However, he has repeatedly supported criminalising adultery. And as a father of four, he has said “no Muslim family” should consider birth control or family planning. “We will multiply our descendants,” he said in May 2016.

He has extolled motherhood, condemned feminists and said men and women cannot be treated equally.

Mr Erdogan has long championed Islamist causes – and was known to give the four-finger salute of Egypt’s repressed Muslim Brotherhood.

In July 2020, he oversaw the conversion of Istanbul’s historic Hagia Sophia into a mosque, angering many Christians. Built 1,500 years ago as a cathedral, it was made into a mosque by the Ottoman Turks, but Ataturk had turned it into a museum – a symbol of the new secular state.

It was no accident that the president chose to address supporters at evening prayers within hours of the 2023 vote getting under way.

Cementing his grip

Barred from running again for prime minister, in 2014 he stood for the largely ceremonial role of president in unprecedented direct elections. He had big plans for reforming the post, creating a new constitution that would benefit all Turks and place their country among the world’s top 10 economies.

But early in his presidency, he faced two jolts to his power. His party lost its majority in parliament for several months in a 2015 vote, and then months later, in 2016, Turkey witnessed its first violent attempted coup for decades.

Rebel soldiers came close to capturing the president, holidaying at a coastal resort, but he was airlifted to safety. In the early hours of 16 July, he emerged triumphant at Istanbul’s Ataturk Airport, to the cheers of supporters. Almost 300 civilians were killed as they blocked the advance of the coup plotters.

The president appeared on national TV and rallied supporters in Istanbul, declaring he was the “chief commander”. But the strain was clear when he sobbed openly while giving a speech at the funeral of a close friend, shot with his son by mutinous soldiers.

The plot was blamed on the Gulen movement and led to some 150,000 public servants being sacked and more than 50,000 people being detained, including soldiers, journalists, lawyers, police officers, academics and Kurdish politicians.

This crackdown on critics caused alarm abroad, contributing to frosty relations with the EU: Turkey’s bid to join the union has not progressed for years. Arguments over an influx of migrants into Greece exacerbated the ill-feeling.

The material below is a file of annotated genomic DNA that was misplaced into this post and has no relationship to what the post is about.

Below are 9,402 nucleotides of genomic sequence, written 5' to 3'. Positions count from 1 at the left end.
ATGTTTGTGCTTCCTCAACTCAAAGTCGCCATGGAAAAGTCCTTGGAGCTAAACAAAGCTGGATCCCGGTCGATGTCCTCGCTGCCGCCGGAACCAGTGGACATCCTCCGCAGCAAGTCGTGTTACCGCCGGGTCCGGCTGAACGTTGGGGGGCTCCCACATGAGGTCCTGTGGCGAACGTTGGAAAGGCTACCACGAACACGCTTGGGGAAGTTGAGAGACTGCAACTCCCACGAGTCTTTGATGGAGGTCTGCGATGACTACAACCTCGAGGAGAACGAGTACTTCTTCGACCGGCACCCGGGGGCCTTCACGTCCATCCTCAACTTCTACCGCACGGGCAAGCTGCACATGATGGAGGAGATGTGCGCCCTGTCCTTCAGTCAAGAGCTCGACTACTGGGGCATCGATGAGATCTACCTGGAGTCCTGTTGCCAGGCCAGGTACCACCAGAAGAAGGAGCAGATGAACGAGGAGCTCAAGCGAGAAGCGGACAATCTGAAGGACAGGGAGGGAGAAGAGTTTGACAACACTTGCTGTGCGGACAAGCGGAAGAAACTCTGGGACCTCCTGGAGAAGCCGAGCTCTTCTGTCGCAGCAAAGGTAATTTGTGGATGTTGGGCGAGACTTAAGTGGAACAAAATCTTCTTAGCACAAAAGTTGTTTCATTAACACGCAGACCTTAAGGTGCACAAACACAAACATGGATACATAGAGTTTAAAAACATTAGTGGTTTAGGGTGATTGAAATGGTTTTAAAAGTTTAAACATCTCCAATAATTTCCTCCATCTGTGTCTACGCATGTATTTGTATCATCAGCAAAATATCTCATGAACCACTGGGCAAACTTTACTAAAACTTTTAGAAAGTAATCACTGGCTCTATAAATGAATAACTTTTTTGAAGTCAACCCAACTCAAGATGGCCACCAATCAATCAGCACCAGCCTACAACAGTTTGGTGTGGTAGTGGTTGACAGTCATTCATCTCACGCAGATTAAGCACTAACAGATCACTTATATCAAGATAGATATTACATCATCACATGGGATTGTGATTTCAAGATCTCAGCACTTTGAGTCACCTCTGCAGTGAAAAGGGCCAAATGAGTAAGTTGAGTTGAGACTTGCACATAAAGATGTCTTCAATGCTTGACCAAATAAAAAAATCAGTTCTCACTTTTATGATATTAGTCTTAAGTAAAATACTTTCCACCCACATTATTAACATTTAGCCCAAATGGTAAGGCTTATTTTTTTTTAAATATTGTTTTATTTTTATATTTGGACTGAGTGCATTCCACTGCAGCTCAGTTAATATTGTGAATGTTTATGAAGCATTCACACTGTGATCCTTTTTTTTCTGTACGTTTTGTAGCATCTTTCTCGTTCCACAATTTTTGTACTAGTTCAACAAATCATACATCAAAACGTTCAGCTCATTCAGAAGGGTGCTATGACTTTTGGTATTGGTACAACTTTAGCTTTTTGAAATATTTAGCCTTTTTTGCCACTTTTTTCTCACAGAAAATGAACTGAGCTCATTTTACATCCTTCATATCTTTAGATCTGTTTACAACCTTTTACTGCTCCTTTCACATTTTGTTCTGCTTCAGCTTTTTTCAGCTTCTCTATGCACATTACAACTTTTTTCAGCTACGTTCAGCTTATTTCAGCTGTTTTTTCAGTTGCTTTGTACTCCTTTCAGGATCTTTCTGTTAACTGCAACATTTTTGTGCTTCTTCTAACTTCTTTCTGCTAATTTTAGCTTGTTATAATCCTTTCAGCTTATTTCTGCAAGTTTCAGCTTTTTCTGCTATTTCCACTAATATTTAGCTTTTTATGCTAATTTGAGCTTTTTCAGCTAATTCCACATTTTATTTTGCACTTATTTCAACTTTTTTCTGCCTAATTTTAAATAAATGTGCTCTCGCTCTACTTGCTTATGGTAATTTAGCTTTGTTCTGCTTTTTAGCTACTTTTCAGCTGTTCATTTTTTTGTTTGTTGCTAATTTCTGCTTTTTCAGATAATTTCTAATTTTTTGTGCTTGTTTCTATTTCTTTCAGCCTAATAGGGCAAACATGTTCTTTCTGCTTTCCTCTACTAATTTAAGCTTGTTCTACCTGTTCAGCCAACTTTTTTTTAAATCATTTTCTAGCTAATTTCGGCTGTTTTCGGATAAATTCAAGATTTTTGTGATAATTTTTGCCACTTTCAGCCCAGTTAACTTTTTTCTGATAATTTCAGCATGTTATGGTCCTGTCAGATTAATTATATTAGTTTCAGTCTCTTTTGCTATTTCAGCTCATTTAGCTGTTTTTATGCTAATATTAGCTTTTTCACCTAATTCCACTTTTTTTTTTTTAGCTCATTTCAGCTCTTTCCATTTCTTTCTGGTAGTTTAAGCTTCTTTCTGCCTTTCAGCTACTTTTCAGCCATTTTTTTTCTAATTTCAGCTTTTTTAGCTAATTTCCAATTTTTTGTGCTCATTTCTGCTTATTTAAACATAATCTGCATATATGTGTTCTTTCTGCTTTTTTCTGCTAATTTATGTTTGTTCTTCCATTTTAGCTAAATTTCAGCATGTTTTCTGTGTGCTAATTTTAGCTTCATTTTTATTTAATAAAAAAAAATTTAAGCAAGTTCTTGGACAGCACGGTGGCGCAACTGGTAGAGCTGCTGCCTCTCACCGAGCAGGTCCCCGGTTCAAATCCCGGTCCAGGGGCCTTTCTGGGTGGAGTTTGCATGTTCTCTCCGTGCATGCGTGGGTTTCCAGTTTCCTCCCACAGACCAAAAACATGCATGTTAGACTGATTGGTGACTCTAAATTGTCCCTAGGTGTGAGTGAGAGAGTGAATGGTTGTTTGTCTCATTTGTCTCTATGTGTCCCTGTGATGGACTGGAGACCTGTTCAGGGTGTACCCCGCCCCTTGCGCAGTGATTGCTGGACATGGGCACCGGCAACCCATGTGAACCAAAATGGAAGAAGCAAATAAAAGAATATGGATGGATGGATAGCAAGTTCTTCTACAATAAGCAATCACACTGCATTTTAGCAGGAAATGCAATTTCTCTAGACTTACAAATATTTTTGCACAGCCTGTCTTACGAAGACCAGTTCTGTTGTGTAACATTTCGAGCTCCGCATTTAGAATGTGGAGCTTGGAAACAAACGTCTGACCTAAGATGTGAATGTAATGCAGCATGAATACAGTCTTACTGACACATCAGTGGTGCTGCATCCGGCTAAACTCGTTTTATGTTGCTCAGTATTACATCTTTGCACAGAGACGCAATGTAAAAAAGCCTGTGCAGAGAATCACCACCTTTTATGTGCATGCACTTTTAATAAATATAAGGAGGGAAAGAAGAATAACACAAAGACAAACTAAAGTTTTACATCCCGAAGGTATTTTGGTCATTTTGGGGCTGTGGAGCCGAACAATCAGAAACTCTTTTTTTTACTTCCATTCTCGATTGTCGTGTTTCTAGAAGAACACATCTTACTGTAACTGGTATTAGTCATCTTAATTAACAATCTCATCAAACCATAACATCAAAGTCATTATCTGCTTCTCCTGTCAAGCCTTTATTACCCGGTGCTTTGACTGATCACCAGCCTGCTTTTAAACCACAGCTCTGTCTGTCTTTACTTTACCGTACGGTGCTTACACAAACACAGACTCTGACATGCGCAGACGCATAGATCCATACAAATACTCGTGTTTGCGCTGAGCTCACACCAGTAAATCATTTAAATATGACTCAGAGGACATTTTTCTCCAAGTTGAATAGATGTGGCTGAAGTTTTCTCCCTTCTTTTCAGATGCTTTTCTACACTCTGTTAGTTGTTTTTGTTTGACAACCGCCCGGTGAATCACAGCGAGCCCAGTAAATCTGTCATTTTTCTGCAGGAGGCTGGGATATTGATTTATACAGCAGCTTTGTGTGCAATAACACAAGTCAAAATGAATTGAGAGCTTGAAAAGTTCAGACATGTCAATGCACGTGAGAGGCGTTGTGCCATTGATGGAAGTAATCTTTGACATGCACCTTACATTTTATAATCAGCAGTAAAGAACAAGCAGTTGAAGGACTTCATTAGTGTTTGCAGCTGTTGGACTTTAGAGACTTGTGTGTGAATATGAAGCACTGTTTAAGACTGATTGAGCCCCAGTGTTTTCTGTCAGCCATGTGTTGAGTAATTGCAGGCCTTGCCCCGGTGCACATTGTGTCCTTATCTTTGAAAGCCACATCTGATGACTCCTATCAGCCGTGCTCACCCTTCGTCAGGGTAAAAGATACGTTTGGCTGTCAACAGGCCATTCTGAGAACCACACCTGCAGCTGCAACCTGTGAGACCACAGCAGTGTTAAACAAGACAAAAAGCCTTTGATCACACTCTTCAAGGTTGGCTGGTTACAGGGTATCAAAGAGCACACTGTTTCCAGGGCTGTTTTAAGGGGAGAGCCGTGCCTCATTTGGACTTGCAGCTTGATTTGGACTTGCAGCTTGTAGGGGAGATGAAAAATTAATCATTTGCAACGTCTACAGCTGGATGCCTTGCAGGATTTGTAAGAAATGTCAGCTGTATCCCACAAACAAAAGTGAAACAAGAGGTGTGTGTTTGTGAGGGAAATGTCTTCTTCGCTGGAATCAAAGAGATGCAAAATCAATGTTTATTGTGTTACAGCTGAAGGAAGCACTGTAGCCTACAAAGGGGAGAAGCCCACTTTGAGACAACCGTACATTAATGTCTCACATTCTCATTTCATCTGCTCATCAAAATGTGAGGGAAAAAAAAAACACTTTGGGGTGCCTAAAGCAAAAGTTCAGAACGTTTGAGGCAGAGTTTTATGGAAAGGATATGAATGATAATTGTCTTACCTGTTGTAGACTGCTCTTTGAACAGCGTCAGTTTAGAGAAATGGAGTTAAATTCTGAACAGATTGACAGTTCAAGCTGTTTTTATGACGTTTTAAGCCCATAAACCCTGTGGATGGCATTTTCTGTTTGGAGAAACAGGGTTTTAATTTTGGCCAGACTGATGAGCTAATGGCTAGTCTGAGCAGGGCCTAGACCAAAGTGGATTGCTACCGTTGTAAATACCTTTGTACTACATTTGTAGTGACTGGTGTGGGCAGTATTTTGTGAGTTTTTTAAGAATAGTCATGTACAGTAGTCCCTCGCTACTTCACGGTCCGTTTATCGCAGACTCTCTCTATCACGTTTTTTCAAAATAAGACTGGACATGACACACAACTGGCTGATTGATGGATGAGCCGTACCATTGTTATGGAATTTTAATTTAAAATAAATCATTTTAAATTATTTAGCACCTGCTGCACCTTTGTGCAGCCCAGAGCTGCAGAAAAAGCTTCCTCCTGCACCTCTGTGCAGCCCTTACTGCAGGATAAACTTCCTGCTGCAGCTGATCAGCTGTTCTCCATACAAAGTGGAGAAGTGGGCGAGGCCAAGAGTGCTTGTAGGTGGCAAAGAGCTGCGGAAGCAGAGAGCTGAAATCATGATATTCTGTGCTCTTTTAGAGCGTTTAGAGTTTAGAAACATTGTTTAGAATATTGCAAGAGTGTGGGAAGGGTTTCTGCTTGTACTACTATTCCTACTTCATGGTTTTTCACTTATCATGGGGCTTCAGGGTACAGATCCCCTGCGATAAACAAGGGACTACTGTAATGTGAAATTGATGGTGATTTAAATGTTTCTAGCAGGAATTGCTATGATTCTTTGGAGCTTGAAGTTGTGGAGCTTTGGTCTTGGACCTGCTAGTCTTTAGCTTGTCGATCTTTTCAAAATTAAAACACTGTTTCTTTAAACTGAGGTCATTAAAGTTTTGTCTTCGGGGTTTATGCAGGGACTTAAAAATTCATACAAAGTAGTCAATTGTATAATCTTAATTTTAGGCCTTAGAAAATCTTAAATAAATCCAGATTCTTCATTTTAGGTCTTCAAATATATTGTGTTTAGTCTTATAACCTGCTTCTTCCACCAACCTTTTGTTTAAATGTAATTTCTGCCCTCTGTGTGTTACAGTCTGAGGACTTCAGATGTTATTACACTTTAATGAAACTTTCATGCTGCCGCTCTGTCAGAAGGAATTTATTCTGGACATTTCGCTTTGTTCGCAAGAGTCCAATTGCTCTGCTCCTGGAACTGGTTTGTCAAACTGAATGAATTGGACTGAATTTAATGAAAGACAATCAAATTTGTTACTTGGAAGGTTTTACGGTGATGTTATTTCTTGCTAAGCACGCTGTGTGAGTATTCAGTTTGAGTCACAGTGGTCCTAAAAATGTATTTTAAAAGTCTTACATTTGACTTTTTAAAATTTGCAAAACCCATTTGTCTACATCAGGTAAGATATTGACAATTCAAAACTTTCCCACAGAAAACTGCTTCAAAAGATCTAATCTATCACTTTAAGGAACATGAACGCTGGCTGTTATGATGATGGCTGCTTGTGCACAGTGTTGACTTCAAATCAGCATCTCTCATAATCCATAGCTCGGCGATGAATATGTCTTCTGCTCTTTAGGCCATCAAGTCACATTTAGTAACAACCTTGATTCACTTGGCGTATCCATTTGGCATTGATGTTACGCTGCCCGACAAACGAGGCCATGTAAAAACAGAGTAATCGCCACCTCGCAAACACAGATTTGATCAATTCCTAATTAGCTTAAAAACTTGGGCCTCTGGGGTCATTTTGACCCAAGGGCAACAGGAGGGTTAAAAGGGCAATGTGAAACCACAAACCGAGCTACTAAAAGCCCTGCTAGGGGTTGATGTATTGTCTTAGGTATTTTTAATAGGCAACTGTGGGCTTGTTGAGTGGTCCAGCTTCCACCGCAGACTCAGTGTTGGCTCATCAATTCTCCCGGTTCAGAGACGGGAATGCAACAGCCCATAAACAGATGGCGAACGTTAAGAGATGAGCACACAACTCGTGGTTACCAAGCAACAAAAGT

But from his gleaming, 1,000-room Ak Saray palace overlooking Ankara, President Erdogan’s position appeared more secure than ever.

He narrowly won a 2017 referendum granting him sweeping presidential powers, including the right to impose a state of emergency and appoint top public officials as well as intervene in the legal system.

A year later, he secured outright victory in the first round of a presidential poll.

His core vote lies in small Anatolian towns and rural, conservative areas. In 2019, his party lost in the three biggest cities – Istanbul; the capital, Ankara; and Izmir.

Losing the Istanbul mayorship narrowly to Ekrem Imamoglu of the main opposition Republican People’s Party (CHP) was a bitter blow to Mr Erdogan, who was the city’s mayor in the 1990s. He never accepted the result.

Mr Imamoglu was ahead of the president in the opinion polls before he was barred from running in the May elections. The president and his allies were accused of using the courts to disqualify the popular mayor from the vote.

Turkey’s third biggest party, the pro-Kurdish HDP, also feared being banned from the parliamentary vote because of alleged links to Kurdish militants, but instead it decided to stand under a different banner.

Like previous Turkish leaders, President Erdogan has cracked down hard on the outlawed Kurdistan Workers’ Party (PKK).

Although Turkey has taken in more than 3.5 million refugees fleeing the Syrian civil war, Ankara has also launched operations against Kurdish militias across the borders, alienating Kurds in Turkey.

Mr Erdogan has long held close ties with Russia’s Vladimir Putin and has sought a pivotal role as a mediator in the conflict in Ukraine.

Despite being the leader of a Nato state, he bought a Russian anti-missile defence system and chose Russia to build Turkey’s first nuclear reactor.

Ahead of the 2023 election, he sought to bolster his credentials with nationalist and conservative voters by accusing the West of moving against him.

“My nation will foil this plot,” he asserted, describing it as a kind of breaking point.

He rounded off his 2023 presidential campaign with a visit to the mausoleum of Adnan Menderes, Turkey’s first democratically elected prime minister who was executed after a military coup.

His message: “The era of coups and juntas is over.”